I have repeated and repeated that "I want people to comment or raise questions about my writing." I could repeat it a thousand more times, and still be misunderstood. That is because I also believe, in addition to making your comments, get ready for the shit-storm that is likely to follow. Get ready to be villified. If you haven't got the courage of your convictions, too bad for you.

Arduin's return at you was ON TOPIC ... even if it was somewhat insulting. If you haven't got a better rejoiner than "Wah! I've been insulted!" that also happens to be on topic, that why did you say what you said in the first place?

Arduin's points were that your "adapt or die" line made no sense ... so prove it does make sense. Arduin argued that WOTC hopes people will get addicted. Tell him how he's wrong. Arduin argued that gamers aren't adopting 4e because they think its stupid; explain why that's incorrect. Arduin claimed my blog offers solutions to gaming you can't find in the 4e books. Dispute that. For god's sake, put forth an argument. Don't get huffy because he didn't buy your argument 'blindly.' Defend yourself! Fight! Win!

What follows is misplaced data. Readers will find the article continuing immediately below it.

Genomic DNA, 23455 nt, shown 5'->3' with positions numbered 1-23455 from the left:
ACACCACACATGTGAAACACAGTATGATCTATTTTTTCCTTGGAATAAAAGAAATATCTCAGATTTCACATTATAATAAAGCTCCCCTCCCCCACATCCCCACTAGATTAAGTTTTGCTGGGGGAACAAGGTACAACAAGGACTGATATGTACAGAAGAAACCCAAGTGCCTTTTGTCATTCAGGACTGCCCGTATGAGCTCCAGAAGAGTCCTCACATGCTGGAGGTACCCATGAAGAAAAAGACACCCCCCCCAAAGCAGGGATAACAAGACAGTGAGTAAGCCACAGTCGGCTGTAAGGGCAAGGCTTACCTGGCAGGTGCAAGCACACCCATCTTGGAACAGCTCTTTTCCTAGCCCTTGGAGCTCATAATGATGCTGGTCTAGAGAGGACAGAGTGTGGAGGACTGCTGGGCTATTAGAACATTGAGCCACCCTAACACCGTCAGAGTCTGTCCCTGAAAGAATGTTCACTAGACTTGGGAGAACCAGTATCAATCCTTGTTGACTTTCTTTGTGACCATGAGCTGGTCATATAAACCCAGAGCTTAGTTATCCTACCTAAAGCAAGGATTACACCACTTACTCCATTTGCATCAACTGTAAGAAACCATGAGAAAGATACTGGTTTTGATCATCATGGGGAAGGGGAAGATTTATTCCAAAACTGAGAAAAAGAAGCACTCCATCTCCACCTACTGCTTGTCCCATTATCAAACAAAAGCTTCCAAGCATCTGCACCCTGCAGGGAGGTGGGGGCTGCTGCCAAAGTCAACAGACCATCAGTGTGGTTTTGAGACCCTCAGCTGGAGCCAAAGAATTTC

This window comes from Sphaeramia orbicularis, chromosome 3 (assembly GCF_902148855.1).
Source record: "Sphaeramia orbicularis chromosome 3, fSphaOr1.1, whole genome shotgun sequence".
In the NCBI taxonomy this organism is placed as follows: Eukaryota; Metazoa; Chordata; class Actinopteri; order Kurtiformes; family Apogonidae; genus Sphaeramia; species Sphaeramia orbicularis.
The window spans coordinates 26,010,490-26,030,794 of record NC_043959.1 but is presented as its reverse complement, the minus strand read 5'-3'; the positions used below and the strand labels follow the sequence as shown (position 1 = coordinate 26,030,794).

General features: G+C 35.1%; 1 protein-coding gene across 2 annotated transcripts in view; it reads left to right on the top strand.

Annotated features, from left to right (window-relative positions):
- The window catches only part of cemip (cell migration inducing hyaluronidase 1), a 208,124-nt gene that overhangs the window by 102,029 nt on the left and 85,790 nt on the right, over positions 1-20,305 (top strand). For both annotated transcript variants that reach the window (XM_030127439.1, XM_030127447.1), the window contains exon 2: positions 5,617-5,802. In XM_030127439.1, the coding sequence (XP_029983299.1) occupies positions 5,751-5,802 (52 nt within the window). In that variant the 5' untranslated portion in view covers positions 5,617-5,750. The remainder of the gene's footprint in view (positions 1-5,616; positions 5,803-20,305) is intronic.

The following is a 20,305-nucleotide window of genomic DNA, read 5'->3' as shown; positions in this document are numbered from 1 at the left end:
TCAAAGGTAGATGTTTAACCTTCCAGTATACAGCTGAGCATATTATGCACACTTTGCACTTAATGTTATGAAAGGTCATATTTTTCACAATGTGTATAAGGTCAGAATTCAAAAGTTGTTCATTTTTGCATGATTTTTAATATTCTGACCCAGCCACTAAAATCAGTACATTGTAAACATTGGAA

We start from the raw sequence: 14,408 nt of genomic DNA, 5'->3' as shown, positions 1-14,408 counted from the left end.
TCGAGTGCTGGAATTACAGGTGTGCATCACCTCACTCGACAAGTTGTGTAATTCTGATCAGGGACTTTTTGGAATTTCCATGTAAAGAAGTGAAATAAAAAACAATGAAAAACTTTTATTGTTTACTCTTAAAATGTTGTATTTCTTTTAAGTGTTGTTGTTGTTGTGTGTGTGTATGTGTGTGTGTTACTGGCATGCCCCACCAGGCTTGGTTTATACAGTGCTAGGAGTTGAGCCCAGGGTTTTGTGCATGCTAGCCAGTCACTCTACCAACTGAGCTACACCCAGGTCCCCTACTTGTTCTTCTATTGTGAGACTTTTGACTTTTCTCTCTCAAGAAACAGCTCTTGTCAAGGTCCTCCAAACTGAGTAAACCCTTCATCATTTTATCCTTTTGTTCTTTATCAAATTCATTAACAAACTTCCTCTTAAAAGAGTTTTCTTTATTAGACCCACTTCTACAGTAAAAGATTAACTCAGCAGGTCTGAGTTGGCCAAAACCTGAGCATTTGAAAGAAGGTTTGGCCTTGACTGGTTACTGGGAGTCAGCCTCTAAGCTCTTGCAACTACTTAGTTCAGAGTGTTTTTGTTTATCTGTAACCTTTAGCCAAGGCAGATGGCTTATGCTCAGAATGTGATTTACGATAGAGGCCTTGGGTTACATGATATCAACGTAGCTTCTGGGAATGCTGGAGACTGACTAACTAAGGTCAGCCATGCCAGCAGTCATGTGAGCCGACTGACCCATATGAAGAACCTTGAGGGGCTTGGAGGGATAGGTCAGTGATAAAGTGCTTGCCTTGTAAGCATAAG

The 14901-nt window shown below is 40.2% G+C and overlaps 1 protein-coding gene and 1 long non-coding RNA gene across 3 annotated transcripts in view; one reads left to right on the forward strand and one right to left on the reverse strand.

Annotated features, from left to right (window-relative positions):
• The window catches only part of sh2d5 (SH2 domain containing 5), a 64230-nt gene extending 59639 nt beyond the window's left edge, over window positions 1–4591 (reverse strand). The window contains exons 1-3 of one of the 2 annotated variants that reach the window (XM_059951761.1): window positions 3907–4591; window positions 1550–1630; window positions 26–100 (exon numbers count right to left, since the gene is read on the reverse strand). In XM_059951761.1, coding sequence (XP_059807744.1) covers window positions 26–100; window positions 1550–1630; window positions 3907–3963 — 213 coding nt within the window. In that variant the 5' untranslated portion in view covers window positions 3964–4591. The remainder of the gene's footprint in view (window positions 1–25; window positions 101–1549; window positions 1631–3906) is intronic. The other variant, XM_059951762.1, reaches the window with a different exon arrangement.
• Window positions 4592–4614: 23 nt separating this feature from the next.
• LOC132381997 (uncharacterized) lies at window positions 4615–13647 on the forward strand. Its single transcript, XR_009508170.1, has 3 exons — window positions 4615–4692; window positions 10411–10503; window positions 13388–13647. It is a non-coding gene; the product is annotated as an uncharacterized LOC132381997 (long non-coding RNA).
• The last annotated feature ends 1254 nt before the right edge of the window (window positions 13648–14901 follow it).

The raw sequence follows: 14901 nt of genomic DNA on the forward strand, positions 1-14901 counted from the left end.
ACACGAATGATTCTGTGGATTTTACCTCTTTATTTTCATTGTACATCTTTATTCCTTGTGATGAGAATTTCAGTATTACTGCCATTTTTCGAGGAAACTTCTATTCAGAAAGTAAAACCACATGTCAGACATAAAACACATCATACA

I'm not the ref. I took personal umbrage at you calling my loyal readers "drinkers of koolaid." That was the entire point of my comment. That's why it was only 21 words long.

Arduin said...

In my own defence.

I like the blog. And I respect Alexis himself as a thinking person, playing the game intelligently and doing what he thinks can improve it.

I don't always agree with the method, and even I can get touchy at his more umbrage-filled posts.

But honestly, Mike, your post just annoyed the hell out of me.

You call the arguments but forward by this and other blogs redundant, but your own answer to the problem presented is "look to the new edition". As if that wasn't even MORE redundant.

The new skill challenge system is exactly like every system before it. Roll a few times, get a result. It is also exactly as unsatisfying, and comes up with exactly the same rigidity of results.

You griped about how "the fans" decided they want 4E, completely ignoring the plain and simple fact that...not everyone who games is a fan of 4E. The emergent popularity of Pathfinder puts the proof to the idea that people are still gaming without 4E, en masse.

That's part of our hobby. We don't need the company. Which is why I put forward the MMO model of business WOTC follows. Keep them addicted, keep money flowing.

It makes sense from a business perspective, but not from a quality perspective. There are complaints in many places about WOTCs errata policy turning the books themselves into so much deadweight. What I am pointing out to you, Mike, is a problem that people have with 4E and WoTC. A visible problem.